I got recently called out for using desktop-file-validate instead of
desktop-file-install when the upstream .desktop file is correct, doesn't
need to be changed, and make install already places it in the correct
Since the purpose of this guideline is to validate, I propose to amend
the section of the packaging guidelines on desktop-file-install usage
* Rename the sub-heading from "desktop-file-install" to ".desktop file
installation and validation"
* Change the first sentence to:
It is not simply enough to just include the .desktop file in the
package, one MUST run desktop-file-install OR desktop-file-validate in
%install (and have BuildRequires: desktop-file-utils), to help ensure
.desktop file safety and spec-compliance. desktop-file-install MUST be
used if the package does not install the file or there are changes
desired to the .desktop file (such as add/removing categories, etc).
desktop-file-validate MAY be used instead if the .desktop file's
content/location does not need modification. Here are some examples of
* Add the following example:
I have a specfile that begins with:
# Copyright 2006-2008 Double Precision, Inc.
# See COPYING for distribution information.
It looks like the specfile is carried in the tarball and the
maintainer just copies it out for the Fedora package. But this means
that when you unpack the srpm, you get a spec that refers to a file
which does not exist.
Is it too much to ask that if for some reason you're going to
copyright the specfile you at least indicate the license in the
What is the proper etiquette for contacting a current package
maintainer? I'm working on a package that uses a current package as a
dependency, and I have some questions that need to be asked...
/ Not only is UNIX dead, it's starting to smell really bad. \
\ -- Rob Pike /
.( o ).
The init script template in Packaging/SysVInitScript makes the reload action
invoke restart if the service is running. This is a bug wrt. LSB, there the
reload action is specified as:
"cause the configuration of the service to be reloaded without actually
stopping and restarting the service"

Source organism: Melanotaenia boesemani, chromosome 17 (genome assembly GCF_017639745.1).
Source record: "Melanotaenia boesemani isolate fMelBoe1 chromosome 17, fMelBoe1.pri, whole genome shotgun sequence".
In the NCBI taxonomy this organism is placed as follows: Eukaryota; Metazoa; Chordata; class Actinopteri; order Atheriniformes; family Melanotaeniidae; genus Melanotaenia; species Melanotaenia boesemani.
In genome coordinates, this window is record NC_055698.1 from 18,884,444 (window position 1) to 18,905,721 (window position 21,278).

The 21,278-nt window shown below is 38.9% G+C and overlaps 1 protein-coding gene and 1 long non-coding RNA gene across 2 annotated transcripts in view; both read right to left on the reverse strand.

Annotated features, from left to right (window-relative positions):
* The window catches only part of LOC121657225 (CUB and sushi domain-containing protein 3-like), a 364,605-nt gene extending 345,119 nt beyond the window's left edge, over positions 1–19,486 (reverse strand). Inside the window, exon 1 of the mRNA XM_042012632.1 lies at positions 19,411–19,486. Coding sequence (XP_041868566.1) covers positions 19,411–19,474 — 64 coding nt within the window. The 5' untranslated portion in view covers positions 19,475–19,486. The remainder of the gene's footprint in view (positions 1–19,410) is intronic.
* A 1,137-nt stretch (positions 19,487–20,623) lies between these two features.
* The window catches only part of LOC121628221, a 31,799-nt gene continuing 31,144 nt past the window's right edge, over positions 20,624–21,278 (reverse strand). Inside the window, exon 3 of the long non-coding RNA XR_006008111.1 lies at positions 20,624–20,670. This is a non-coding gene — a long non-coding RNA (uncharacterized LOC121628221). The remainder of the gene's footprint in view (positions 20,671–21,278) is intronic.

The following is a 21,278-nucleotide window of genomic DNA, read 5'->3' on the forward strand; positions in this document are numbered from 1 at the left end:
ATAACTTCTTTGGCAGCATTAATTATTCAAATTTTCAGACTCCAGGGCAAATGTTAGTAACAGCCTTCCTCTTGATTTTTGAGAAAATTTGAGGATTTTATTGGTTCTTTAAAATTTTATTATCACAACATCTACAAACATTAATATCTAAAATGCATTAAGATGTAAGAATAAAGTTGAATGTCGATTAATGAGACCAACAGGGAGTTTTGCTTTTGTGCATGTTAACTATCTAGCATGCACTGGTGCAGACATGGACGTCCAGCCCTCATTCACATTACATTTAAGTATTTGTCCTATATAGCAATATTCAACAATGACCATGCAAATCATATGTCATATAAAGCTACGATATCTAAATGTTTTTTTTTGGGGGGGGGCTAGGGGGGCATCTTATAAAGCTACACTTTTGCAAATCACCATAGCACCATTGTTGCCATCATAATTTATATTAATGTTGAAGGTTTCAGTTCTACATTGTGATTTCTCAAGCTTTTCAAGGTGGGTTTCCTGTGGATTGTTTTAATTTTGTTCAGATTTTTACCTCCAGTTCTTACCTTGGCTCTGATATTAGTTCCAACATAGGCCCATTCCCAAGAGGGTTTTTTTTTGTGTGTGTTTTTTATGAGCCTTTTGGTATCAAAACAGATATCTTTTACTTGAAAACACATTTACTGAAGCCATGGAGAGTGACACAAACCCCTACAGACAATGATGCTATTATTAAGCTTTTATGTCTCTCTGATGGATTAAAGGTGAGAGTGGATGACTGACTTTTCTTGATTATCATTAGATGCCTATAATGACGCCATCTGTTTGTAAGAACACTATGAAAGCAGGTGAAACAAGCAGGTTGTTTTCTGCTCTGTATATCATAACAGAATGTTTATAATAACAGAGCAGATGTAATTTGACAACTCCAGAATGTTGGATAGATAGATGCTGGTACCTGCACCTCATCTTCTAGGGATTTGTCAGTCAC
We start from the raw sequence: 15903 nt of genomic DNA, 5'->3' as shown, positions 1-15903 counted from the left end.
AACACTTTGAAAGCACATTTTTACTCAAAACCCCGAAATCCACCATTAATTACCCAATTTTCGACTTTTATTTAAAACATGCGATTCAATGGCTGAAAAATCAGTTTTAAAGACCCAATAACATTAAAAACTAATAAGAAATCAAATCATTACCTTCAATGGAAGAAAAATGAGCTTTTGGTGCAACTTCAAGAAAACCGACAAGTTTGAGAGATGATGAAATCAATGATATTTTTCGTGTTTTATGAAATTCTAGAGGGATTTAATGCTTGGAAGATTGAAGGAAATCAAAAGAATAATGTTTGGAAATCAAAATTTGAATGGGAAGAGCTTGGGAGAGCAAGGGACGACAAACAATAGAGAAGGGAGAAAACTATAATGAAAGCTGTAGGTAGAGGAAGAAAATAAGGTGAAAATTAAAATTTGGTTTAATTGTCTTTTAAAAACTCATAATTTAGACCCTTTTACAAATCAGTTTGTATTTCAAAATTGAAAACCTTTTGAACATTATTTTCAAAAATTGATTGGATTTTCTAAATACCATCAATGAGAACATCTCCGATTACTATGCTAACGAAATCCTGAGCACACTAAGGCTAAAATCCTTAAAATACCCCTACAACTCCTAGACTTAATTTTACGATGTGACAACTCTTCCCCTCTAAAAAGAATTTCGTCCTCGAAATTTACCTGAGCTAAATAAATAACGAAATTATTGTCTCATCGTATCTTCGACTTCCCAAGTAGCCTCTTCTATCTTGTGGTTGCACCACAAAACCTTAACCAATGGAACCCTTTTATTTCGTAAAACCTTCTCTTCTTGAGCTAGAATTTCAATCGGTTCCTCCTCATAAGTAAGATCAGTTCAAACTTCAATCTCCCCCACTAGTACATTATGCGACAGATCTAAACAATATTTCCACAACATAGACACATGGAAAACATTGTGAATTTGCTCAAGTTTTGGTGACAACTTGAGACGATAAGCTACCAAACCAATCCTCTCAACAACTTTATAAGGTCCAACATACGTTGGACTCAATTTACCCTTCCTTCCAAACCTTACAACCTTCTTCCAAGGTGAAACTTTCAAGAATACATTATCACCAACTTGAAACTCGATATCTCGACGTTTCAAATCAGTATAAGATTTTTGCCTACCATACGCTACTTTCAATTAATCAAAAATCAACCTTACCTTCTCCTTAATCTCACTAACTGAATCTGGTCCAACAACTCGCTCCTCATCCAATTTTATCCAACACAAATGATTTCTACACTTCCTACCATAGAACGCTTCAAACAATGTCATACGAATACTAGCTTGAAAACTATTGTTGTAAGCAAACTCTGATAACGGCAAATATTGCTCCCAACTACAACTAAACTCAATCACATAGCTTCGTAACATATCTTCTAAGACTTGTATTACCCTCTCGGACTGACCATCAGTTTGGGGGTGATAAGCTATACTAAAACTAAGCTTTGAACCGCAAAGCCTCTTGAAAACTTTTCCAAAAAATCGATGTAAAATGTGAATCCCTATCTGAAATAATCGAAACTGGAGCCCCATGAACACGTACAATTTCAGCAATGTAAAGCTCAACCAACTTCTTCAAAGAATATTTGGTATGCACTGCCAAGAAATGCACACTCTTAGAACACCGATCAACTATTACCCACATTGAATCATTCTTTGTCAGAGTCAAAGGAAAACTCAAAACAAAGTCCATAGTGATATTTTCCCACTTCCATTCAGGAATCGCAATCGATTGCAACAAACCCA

I'd suggest changing the default reload() in the template to something like
(this is how it is in the current rpmdevtools init script template):
# If config can be reloaded without restarting, implement it here,
# remove the "exit", and add "reload" to the usage message below.
action $"Service $prog does not support the reload action: " /bin/false
...and removing "reload" from the default usage message.
I would like to know if there are any efforts to make both 32- and
64-bit versions of the same package "live" together in a system. I've
been finding some packages that unfortunately break when you install
both versions from the RPM (one example is Perl). Basically, what
usually happens is:
- The executable files for both 32- and 64-bit versions have the same
names (e.g., "perl", "python")
- The libraries for both versions are installed under /usr/lib
- Some other arch-dependent (therefore, bitness-dependent) files are
installed at the same place for both versions
Those 3 situations make the last installed version to override things
from the previous one.
So, do you intend to solve this problem in future versions of Fedora?
Thanks in advance,
Sérgio Durigan Júnior
Linux on Power Toolchain - Software Engineer
Linux Technology Center - LTC
I see a few Lua packages have appeared in the review queue today.
I checked out the specs and they all seem very clean. There are a few
issues (/usr/lib/lua seems to be unowned in rawhide, although
/usr/lib/lua/5.1 is owned by the lua package), the luasql packages
leave /usr/lib/lua/5.1/luasql unowned, etc.) but these seem to be
minor packaging issues.
So, we need to decide whether we want to just go ahead with these
packages, or whether we want to do the "wait for guidelines" game
again. Is anyone interesting in writing some guidleines? It seems
like they'd be pretty tiny. Hans, the main Lua package seems to be
yours; are you interested in putting something together?
Andrew Haley wrote:
> Toshio Kuratomi wrote:
>> Andrew Haley wrote:
>>> Amazing -- I never even imagined that such a thing as an annotation-only
>>> package might exist! The guidelines are intended to allow reasonable
>>> people to interpret them sensibly. In this case, AOT-compiling wouldn't
>>> hurt but wouldn't be of much benefit, so I don't think it matters.
>> Andrew, if you could propose some wording changes to the Guidelines for
>> this it would be most appreciated.
> "In some rare cases Java packages might not contain any executable code
> whatsoever, so AOT-compiling for gcj would not be required. An example
> of such a package would be one that contained only annotations."
This seems like a clarification rather than a change. If this breaks
anyone's expectations and they wants to vote on it speak now and we can
take this up at the FPC Meeting otherwise I'll just add it to the top of: